It's clear from watching the tapes of Terri Schiavo that she -- she interacts with people. She's aware of her surroundings. She attempts to communicate.
Now the majority whip of the House of Representatives has switched careers and decided to be an Ebert, albeit one with the legislative clout to scare some Hollywood types.
The Hill reports that Blunt is lending his support to "Facing the Giants," a film about a Christian high school's football team. The movie is scheduled for release in September.
The Motion Picture Association of America gave the movie a PG rating. The filmmakers, hoping for a squeaky-clean G rating, now allege the film was "rated PG for explicit Christian content."
Enter Roy Blunt. According to The Hill:
In a letter sent to MPAA Chairman and CEO Dan Glickman last week, Blunt expressed his concern that the ratings system might be seriously flawed if the small-budget feature is deemed too religious by the MPAA’s Classification and Rating Administration.
Blunt placed the questions surrounding "Facing the Giants" in the context of wider concerns among politicians and the public that the MPAA has become more permissive of graphic content in motion pictures.
"This incident raises the disquieting possibility that MPAA considers exposure to Christian themes more dangerous for children than exposure to gratuitous sex and mindless violence," Blunt wrote. "I am sure many of my colleagues share my concern."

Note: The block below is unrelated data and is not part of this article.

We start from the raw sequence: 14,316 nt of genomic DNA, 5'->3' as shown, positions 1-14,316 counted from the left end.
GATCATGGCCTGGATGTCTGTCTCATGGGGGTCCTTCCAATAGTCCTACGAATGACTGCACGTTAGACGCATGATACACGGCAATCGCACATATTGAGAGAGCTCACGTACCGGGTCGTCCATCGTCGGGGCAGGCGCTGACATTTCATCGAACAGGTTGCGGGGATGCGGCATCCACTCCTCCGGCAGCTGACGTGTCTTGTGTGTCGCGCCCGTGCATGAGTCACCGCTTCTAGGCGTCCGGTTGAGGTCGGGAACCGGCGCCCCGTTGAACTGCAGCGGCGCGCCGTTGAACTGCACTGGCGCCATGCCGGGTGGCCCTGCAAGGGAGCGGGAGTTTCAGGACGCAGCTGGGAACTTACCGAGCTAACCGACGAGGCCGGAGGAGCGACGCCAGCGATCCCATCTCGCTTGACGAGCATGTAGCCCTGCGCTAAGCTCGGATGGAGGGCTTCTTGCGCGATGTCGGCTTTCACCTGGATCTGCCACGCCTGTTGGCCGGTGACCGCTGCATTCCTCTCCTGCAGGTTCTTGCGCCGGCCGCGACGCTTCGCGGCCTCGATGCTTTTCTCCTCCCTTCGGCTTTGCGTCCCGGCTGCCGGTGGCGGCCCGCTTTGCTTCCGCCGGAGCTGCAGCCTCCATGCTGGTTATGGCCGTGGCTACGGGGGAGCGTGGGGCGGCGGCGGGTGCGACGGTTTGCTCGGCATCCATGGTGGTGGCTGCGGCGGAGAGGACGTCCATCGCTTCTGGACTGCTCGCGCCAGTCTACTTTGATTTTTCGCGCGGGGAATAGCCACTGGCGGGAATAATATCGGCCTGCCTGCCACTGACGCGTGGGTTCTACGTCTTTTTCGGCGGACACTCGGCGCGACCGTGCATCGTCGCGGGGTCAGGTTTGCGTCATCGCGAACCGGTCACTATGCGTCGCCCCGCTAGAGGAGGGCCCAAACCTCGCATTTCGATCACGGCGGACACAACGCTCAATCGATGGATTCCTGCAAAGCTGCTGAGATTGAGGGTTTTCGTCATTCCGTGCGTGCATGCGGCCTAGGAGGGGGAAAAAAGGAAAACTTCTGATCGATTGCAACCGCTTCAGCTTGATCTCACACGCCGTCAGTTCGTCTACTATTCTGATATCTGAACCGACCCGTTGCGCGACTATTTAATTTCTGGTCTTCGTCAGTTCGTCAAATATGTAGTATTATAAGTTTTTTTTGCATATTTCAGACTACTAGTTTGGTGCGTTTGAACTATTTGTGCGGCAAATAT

In a handwritten note, Blunt added, "Dan — As you know — I like the movies — this issue is a real concern." Blunt’s office and Provident both said the filmmakers did not contact the lawmaker until after he sought answers from the MPAA.
MPAA officials deny the allegation that "Facing the Giants" got a PG rating because it's blatantly Christian in theme. The Los Angeles Times reports:
Joan Graves, chairwoman of the MPAA's rating board, said Tuesday that the decision had nothing to do with Christianity but was based on football violence as well as the inclusion of mature topics such as depression and infertility.
In a rare interview granted in an attempt to defuse what she calls a controversy born of miscommunication, Graves said that although infertility and depression are involved in the coach's "crisis of faith," the religious story line itself did not raise a red flag.
"If we see somebody on the screen practicing their faith and indicating they have a faith, that's not something we PG," Graves said, adding that the board's goal is simply to alert parents to content in movies that they should research.
"We think our rating is correct," she said of "Facing the Giants." "I think it gives parents an alert that there may be something in the film they'd want to know about."
As for Roy Blunt: His involvement in this incident raises the disquieting possibility that he considers a movie rating more important than high energy prices, escalating health-care costs or -- speaking of mindless violence -- a war in Iraq. But we're glad to know that he likes the movies.